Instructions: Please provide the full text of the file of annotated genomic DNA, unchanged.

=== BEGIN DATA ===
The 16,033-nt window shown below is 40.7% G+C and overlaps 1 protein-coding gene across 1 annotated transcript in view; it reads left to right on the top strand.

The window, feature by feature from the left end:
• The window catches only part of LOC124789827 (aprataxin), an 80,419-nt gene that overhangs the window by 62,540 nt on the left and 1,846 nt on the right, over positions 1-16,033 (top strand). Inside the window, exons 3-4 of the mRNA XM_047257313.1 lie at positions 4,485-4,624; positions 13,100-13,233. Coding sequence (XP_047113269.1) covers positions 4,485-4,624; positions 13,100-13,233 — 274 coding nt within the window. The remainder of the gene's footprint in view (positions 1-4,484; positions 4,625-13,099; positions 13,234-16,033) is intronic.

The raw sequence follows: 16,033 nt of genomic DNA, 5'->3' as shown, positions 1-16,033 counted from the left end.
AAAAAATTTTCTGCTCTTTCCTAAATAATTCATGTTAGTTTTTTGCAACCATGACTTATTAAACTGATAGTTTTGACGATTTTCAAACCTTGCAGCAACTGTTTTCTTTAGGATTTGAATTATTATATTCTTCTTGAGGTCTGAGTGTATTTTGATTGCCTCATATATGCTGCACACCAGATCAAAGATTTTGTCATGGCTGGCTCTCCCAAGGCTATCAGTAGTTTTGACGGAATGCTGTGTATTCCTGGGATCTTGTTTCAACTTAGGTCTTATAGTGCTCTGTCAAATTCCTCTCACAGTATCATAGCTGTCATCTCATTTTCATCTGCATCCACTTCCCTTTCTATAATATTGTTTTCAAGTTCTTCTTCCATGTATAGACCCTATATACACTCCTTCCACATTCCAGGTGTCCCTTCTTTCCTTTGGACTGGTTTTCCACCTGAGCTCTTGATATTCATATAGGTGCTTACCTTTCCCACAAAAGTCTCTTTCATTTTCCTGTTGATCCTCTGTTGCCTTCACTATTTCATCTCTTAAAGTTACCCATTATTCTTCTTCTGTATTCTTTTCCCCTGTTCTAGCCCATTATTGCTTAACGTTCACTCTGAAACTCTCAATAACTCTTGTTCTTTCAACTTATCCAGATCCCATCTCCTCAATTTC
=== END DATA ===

The 16,033-nt window shown below is 40.7% G+C and overlaps 1 protein-coding gene across 1 annotated transcript in view; it reads left to right on the top strand.

The window, feature by feature from the left end:
• The window catches only part of LOC124789827 (aprataxin), an 80,419-nt gene that overhangs the window by 62,540 nt on the left and 1,846 nt on the right, over positions 1-16,033 (top strand). Inside the window, exons 3-4 of the mRNA XM_047257313.1 lie at positions 4,485-4,624; positions 13,100-13,233. Coding sequence (XP_047113269.1) covers positions 4,485-4,624; positions 13,100-13,233 — 274 coding nt within the window. The remainder of the gene's footprint in view (positions 1-4,484; positions 4,625-13,099; positions 13,234-16,033) is intronic.

The raw sequence follows: 16,033 nt of genomic DNA, 5'->3' as shown, positions 1-16,033 counted from the left end.
AAAAAATTTTCTGCTCTTTCCTAAATAATTCATGTTAGTTTTTTGCAACCATGACTTATTAAACTGATAGTTTTGACGATTTTCAAACCTTGCAGCAACTGTTTTCTTTAGGATTTGAATTATTATATTCTTCTTGAGGTCTGAGTGTATTTTGATTGCCTCATATATGCTGCACACCAGATCAAAGATTTTGTCATGGCTGGCTCTCCCAAGGCTATCAGTAGTTTTGACGGAATGCTGTGTATTCCTGGGATCTTGTTTCAACTTAGGTCTTATAGTGCTCTGTCAAATTCCTCTCACAGTATCATAGCTGTCATCTCATTTTCATCTGCATCCACTTCCCTTTCTATAATATTGTTTTCAAGTTCTTCTTCCATGTATAGACCCTATATACACTCCTTCCACATTCCAGGTGTCCCTTCTTTCCTTTGGACTGGTTTTCCACCTGAGCTCTTGATATTCATATAGGTGCTTACCTTTCCCACAAAAGTCTCTTTCATTTTCCTGTTGATCCTCTGTTGCCTTCACTATTTCATCTCTTAAAGTTACCCATTATTCTTCTTCTGTATTCTTTTCCCCTGTTCTAGCCCATTATTGCTTAACGTTCACTCTGAAACTCTCAATAACTCTTGTTCTTTCAACTTATCCAGATCCCATCTCCTCAATTTC